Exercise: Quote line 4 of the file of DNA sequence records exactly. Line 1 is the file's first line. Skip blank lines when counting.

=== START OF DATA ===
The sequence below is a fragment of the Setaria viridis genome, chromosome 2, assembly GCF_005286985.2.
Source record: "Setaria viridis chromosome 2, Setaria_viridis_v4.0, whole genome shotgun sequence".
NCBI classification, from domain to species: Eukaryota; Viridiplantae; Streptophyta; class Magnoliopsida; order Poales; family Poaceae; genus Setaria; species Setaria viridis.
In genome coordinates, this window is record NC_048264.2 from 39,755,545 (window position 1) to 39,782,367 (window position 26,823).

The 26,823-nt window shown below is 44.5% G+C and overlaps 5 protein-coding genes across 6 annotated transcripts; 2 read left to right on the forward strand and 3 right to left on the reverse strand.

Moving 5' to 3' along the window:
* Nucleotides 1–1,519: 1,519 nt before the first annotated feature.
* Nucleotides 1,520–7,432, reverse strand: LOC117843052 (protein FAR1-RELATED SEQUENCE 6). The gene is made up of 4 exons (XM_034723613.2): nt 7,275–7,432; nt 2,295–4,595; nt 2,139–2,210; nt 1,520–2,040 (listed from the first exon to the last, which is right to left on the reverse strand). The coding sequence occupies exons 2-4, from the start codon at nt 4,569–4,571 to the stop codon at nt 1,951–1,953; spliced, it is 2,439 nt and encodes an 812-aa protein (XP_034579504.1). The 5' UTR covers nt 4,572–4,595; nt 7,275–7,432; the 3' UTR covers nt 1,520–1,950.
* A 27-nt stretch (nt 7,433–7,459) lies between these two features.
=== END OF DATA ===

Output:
In genome coordinates, this window is record NC_048264.2 from 39,755,545 (window position 1) to 39,782,367 (window position 26,823).